The Federalist Society

Bringing Law to New Frontiers: Cyberspace

Intellectual Property Practice Group Newsletter - Volume 3, Issue 1, Spring 1999

July 1, 1999

Mark F. Schultz, David G. Post, Andrew Shapiro



Following are excerpts from one of the Intellectual Property Practice Group Session panel discussions held as a part of the Federalist Society's 1998 National Lawyers Convention. The convention took place on November 12-14, 1998, in Washington, D.C. The panel discussion is entitled "Bringing Intellectual Property Law to New Frontiers, Part One: Cyberspace." The comments below are a transcription of oral remarks edited by Federalist Society members. The moderator for the panel discussion was Mark Schultz, Vice Chairman of the Intellectual Property Practice Group.

I am Mark Schultz. I'm the moderator, a vice chairman of the Intellectual Property Practice Group, and President of the Chicago Lawyers Chapter. Thank you all for coming.

In setting up this panel, we were thinking about regulation of the internet and talking about a few different perspectives that are out there on this topic. We asked ourselves, "what should be the regulatory regime for the internet?"

There are probably three points of view out there. One is that we should allow self-regulation. It's too soon to regulate the internet. We should step back and see what order emerges.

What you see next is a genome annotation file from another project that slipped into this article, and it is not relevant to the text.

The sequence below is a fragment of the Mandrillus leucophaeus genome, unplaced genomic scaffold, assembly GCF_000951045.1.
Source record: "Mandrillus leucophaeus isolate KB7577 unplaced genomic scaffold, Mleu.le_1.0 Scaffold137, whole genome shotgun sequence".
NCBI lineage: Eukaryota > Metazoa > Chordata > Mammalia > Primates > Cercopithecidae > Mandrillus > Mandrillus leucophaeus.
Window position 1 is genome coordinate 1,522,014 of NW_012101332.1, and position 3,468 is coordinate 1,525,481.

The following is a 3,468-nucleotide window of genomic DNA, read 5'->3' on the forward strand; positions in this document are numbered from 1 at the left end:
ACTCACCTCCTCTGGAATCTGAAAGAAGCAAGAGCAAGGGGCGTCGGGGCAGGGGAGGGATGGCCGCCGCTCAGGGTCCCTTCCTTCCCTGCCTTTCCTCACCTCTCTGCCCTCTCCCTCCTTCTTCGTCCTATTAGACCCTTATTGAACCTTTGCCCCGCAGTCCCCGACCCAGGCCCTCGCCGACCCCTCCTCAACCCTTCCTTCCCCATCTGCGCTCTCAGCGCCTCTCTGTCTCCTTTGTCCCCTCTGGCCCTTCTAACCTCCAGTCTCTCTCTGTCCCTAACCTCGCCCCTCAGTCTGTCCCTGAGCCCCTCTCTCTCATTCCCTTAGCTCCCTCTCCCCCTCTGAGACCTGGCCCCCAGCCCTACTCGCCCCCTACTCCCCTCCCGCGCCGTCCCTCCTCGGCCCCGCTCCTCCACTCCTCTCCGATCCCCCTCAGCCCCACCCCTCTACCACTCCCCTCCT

Another point of view is that changes brought about by the internet are far too rapid and disruptive to just completely ignore. We need some help from the government, and there is a wide range of views on what positive role government could play in a regulatory regime.

The third point of view is a bit contrary and can mesh with either of the first two points of view. . . . [T]here is a fear that new technology could allow governments or big business to oppress us, to give them awful tools for blocking people's freedom to view published materials and other forms of censorship.

We'll be hearing from the panelists today where they fall within that spectrum of views and what their thoughts are about how the internet should be regulated, if at all.

As our first speaker, we're very pleased to have Professor David Post. Professor Post is an Associate Professor of Law at Temple University Law School. He's also co-founder and co-director of the Cyberspace Law Institute. Before joining the legal profession, Dr. Post was an anthropologist and tallght anthropology at Columbia University.

He went to Georgetown University, where he graduated summa cum lallde. He then clerked for Judge Ruth Bader Ginsburg on the DC Circuit. He joined Wilmer, Cutler & Pickering for six years, practicing in intellectual property law and working on high tech transactions. He then went back to clerk for Justice Ginsburg, once she joined the Supreme Court. Professor Post is a frequent speaker on these topics in a wide range of media, both second wave and third wave media. He's actually been the subject of a Wired profile, so that means he's "right dead on" for our topic.